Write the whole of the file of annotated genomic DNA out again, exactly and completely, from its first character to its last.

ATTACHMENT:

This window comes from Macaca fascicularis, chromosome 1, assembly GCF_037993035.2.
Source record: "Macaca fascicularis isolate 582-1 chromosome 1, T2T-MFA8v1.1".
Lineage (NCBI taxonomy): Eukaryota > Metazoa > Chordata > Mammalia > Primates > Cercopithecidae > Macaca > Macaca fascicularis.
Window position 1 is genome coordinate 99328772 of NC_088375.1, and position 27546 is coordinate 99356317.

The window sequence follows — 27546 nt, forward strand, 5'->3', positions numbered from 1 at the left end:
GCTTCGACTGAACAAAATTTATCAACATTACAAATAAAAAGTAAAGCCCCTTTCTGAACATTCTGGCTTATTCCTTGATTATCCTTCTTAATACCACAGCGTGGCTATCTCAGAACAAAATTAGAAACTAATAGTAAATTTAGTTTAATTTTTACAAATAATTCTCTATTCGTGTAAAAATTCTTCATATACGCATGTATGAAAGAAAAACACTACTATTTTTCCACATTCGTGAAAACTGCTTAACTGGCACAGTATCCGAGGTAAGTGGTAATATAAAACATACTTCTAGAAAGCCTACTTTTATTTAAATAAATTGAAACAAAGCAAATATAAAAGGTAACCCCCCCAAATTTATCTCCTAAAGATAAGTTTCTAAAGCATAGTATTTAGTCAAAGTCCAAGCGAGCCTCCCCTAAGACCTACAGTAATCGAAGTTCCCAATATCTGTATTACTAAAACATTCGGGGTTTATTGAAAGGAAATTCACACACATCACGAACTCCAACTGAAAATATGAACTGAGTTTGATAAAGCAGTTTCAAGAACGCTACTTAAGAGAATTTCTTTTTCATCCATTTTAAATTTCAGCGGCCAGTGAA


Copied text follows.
This window comes from Macaca fascicularis, chromosome 1, assembly GCF_037993035.2.
Source record: "Macaca fascicularis isolate 582-1 chromosome 1, T2T-MFA8v1.1".
Lineage (NCBI taxonomy): Eukaryota > Metazoa > Chordata > Mammalia > Primates > Cercopithecidae > Macaca > Macaca fascicularis.
Window position 1 is genome coordinate 99328772 of NC_088375.1, and position 27546 is coordinate 99356317.

The window sequence follows — 27546 nt, forward strand, 5'->3', positions numbered from 1 at the left end:
GCTTCGACTGAACAAAATTTATCAACATTACAAATAAAAAGTAAAGCCCCTTTCTGAACATTCTGGCTTATTCCTTGATTATCCTTCTTAATACCACAGCGTGGCTATCTCAGAACAAAATTAGAAACTAATAGTAAATTTAGTTTAATTTTTACAAATAATTCTCTATTCGTGTAAAAATTCTTCATATACGCATGTATGAAAGAAAAACACTACTATTTTTCCACATTCGTGAAAACTGCTTAACTGGCACAGTATCCGAGGTAAGTGGTAATATAAAACATACTTCTAGAAAGCCTACTTTTATTTAAATAAATTGAAACAAAGCAAATATAAAAGGTAACCCCCCCAAATTTATCTCCTAAAGATAAGTTTCTAAAGCATAGTATTTAGTCAAAGTCCAAGCGAGCCTCCCCTAAGACCTACAGTAATCGAAGTTCCCAATATCTGTATTACTAAAACATTCGGGGTTTATTGAAAGGAAATTCACACACATCACGAACTCCAACTGAAAATATGAACTGAGTTTGATAAAGCAGTTTCAAGAACGCTACTTAAGAGAATTTCTTTTTCATCCATTTTAAATTTCAGCGGCCAGTGAA